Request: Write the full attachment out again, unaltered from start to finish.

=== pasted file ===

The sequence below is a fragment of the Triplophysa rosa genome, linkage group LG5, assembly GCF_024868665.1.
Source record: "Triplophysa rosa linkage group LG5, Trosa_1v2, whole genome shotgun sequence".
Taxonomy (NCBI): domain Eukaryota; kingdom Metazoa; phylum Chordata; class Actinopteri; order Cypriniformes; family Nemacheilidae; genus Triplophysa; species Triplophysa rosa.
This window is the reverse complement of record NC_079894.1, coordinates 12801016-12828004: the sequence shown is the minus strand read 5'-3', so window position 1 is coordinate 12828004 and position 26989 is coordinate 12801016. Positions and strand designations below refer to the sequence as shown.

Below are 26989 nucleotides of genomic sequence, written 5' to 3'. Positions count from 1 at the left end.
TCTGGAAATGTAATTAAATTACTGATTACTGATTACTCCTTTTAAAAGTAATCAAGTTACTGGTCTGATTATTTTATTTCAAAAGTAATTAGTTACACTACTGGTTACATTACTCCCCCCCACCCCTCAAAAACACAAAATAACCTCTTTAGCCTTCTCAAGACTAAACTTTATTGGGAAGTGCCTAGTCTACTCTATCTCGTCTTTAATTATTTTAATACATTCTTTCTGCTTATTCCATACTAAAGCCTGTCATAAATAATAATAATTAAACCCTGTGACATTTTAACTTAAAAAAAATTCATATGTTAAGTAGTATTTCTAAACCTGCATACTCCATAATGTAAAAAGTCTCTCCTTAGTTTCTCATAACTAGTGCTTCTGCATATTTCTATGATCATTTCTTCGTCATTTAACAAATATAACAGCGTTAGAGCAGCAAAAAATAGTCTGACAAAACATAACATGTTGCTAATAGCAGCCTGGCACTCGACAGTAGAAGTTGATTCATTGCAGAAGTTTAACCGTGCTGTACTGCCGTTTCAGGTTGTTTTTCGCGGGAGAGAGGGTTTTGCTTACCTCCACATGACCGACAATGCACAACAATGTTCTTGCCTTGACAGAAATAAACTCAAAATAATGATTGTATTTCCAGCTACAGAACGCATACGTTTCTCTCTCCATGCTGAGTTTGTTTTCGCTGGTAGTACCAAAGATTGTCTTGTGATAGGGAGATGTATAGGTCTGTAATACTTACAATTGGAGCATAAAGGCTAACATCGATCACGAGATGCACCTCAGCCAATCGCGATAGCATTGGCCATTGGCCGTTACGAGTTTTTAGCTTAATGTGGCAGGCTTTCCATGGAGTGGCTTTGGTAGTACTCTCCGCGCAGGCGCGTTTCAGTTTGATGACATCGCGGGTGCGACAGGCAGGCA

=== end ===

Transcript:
The sequence below is a fragment of the Triplophysa rosa genome, linkage group LG5, assembly GCF_024868665.1.
Source record: "Triplophysa rosa linkage group LG5, Trosa_1v2, whole genome shotgun sequence".
Taxonomy (NCBI): domain Eukaryota; kingdom Metazoa; phylum Chordata; class Actinopteri; order Cypriniformes; family Nemacheilidae; genus Triplophysa; species Triplophysa rosa.
This window is the reverse complement of record NC_079894.1, coordinates 12801016-12828004: the sequence shown is the minus strand read 5'-3', so window position 1 is coordinate 12828004 and position 26989 is coordinate 12801016. Positions and strand designations below refer to the sequence as shown.

Below are 26989 nucleotides of genomic sequence, written 5' to 3'. Positions count from 1 at the left end.
TCTGGAAATGTAATTAAATTACTGATTACTGATTACTCCTTTTAAAAGTAATCAAGTTACTGGTCTGATTATTTTATTTCAAAAGTAATTAGTTACACTACTGGTTACATTACTCCCCCCCACCCCTCAAAAACACAAAATAACCTCTTTAGCCTTCTCAAGACTAAACTTTATTGGGAAGTGCCTAGTCTACTCTATCTCGTCTTTAATTATTTTAATACATTCTTTCTGCTTATTCCATACTAAAGCCTGTCATAAATAATAATAATTAAACCCTGTGACATTTTAACTTAAAAAAAATTCATATGTTAAGTAGTATTTCTAAACCTGCATACTCCATAATGTAAAAAGTCTCTCCTTAGTTTCTCATAACTAGTGCTTCTGCATATTTCTATGATCATTTCTTCGTCATTTAACAAATATAACAGCGTTAGAGCAGCAAAAAATAGTCTGACAAAACATAACATGTTGCTAATAGCAGCCTGGCACTCGACAGTAGAAGTTGATTCATTGCAGAAGTTTAACCGTGCTGTACTGCCGTTTCAGGTTGTTTTTCGCGGGAGAGAGGGTTTTGCTTACCTCCACATGACCGACAATGCACAACAATGTTCTTGCCTTGACAGAAATAAACTCAAAATAATGATTGTATTTCCAGCTACAGAACGCATACGTTTCTCTCTCCATGCTGAGTTTGTTTTCGCTGGTAGTACCAAAGATTGTCTTGTGATAGGGAGATGTATAGGTCTGTAATACTTACAATTGGAGCATAAAGGCTAACATCGATCACGAGATGCACCTCAGCCAATCGCGATAGCATTGGCCATTGGCCGTTACGAGTTTTTAGCTTAATGTGGCAGGCTTTCCATGGAGTGGCTTTGGTAGTACTCTCCGCGCAGGCGCGTTTCAGTTTGATGACATCGCGGGTGCGACAGGCAGGCA